SRJC starts Gateway to College
Program to help high school dropouts find path to diploma
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A new program will be launched this fall at Santa Rosa Junior College’s Petaluma Campus for youth who have dropped out of high school or are behind in credits towards high school graduation.

Gateway to College is a national program currently offered at 43 locations across the country. 

There are seven Gateway to College programs in California, and Santa Rosa Junior College (SRJC) is one of three colleges in the state starting a new program for the 2013-14 academic year.

SRJC will become partners with Petaluma City Schools, Cotati-Rohnert Park Unified School District and the Sonoma County Office of Education to identify youth who would benefit from this unique program.

Gateway to College participants will enroll in SRJC courses to complete their high school diploma, and eventually earn college credits toward a degree, certificate or transfer pathway. One of the program’s benefits is students will be able to enroll at SRJC without paying tuition while working towards a high school diploma.

“Our top priority is to give students a second chance to get a high school diploma and to get college credit at the same time,” said Lauralyn Larsen, the SRJC Petaluma campus Dean of Student Services.

The 2013-14 SRJC program, which will have 48 students in two cohorts, will begin in August, and the college is accepting applications now from interested students.

Participants will attend SRJC’s Petaluma campus full time and enroll in intensive reading, writing, and math classes. They will also be required to take courses in college success, counseling and physical education. 

There will be strong “wrap-around” support for students, with staff hired specifically to assist them with academic planning, financial aid, scholarships, disability services, psychological services, and referrals to community services, such as off-campus housing and transportation.

“We are constantly on the lookout for our students who are not able to graduate from high school, and this will give us another opportunity to help them. We won’t stop looking until everyone gets a high school diploma,” said Petaluma City Schools Director of Student Services Dave Rose.

“Our district is excited to partner with SRJC and offer this unique model to our school community,” said Cotati-Rohnert Park Unified School District Assistant Superintendent Elizabeth Kaufman. “We believe all students are entitled to a successful education, and Gateway to College will provide another pathway for students to prepare themselves for life beyond high school.”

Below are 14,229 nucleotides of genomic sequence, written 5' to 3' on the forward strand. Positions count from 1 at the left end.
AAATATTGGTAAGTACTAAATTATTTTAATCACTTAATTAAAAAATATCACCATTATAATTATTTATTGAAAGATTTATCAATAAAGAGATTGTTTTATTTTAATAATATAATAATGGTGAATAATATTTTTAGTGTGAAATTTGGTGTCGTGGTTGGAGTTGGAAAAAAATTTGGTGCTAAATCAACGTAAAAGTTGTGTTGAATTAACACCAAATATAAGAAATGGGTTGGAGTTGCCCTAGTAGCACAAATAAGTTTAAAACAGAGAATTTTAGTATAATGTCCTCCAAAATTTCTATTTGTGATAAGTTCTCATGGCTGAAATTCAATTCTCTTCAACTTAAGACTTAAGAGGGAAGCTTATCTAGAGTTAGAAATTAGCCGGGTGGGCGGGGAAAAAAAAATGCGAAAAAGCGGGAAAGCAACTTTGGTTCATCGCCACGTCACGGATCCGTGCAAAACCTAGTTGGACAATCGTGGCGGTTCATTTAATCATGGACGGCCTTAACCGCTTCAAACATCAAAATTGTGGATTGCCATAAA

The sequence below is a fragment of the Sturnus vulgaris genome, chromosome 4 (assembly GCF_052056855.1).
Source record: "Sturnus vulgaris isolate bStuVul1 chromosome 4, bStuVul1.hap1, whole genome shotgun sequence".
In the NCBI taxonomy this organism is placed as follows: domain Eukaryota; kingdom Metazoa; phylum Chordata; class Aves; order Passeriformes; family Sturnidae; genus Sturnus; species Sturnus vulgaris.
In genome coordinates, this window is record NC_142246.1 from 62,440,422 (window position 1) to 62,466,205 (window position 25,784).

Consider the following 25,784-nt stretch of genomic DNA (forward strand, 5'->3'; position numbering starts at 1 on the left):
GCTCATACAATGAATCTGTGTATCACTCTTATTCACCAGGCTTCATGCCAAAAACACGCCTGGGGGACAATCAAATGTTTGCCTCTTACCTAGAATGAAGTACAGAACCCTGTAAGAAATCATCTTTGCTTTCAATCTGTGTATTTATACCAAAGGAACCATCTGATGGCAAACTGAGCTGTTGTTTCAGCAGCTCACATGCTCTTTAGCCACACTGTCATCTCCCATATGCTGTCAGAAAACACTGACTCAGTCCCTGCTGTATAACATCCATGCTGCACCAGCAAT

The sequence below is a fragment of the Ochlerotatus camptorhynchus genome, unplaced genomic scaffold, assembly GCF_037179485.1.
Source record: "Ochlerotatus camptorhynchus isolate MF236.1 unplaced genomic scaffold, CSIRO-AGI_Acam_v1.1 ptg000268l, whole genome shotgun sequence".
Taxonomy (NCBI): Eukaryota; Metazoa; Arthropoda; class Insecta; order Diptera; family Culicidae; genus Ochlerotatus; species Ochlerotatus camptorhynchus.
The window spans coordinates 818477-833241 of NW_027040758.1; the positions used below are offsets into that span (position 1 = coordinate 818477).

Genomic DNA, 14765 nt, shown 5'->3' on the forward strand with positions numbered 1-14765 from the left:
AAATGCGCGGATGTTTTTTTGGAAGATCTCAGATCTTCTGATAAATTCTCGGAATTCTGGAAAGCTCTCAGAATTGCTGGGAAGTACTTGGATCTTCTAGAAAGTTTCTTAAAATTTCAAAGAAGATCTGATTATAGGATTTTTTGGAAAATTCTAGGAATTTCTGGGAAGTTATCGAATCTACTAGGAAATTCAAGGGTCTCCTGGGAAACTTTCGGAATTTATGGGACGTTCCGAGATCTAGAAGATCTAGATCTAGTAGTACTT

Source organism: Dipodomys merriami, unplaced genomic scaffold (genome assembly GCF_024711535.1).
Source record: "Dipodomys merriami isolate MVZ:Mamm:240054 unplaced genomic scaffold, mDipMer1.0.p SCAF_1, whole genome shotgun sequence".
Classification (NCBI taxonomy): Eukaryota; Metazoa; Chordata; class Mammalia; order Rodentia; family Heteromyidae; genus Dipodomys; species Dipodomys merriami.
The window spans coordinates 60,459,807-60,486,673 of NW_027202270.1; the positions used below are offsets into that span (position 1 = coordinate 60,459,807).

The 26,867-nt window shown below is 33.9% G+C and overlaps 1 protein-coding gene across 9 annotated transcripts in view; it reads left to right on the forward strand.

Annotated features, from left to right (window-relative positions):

SRJC received a $325,000 contract from Gateway to College National Network (GtCNN) for a three-year period to launch the program, which will become self-sustaining by receiving Average Daily Attendance (ADA) revenue paid by the state to the college and through an agreement with its K-12 partners. 

GtCNN receives support for this replication effort, in part from the Edna McConnell Clark Foundation, The Corporation for National and Community Service’s Social Innovation Fund.

SRJC recently hired Vanessa Luna Shannon to be director of its Gateway to College program. Shannon is an experienced K-12 and community college educator and counselor. She is also a graduate of SRJC.

To be eligible for Gateway to College, youth must be between 16 and 20-years-old at the time of application, behind in high school credits for their grade level, and have a reading level of at least eighth grade.

SRJC will hold informational meetings to introduce the program to potential applicants. The meetings will be held on the following Tuesdays: April 16, 6 p.m.; April 23, 6 p.m.; and May 7,  6 p.m.

All sessions will be held at the Petaluma campus, 680 Sonoma Mountain Parkway, Call Building, Room 656. 

Representatives of SRJC and the Petaluma and Cotati-Rohnert Park districts will be present to explain the program and answer questions. 

For further information and to RSVP, call 778-3631 or e-mail

Post Your Comments:
April 12, 2013
As a residnet of Petaluma, a parent of teenagers, and an employee of SRJC, I am very excited about this program! It is an example of the fabulous things that can come out of collaboration between local educational entities to serve the best interests of students, in this case high school dropouts. It is a win-win-win situation for high schools, SRJC, and the students who will benefit from this program. Yay!
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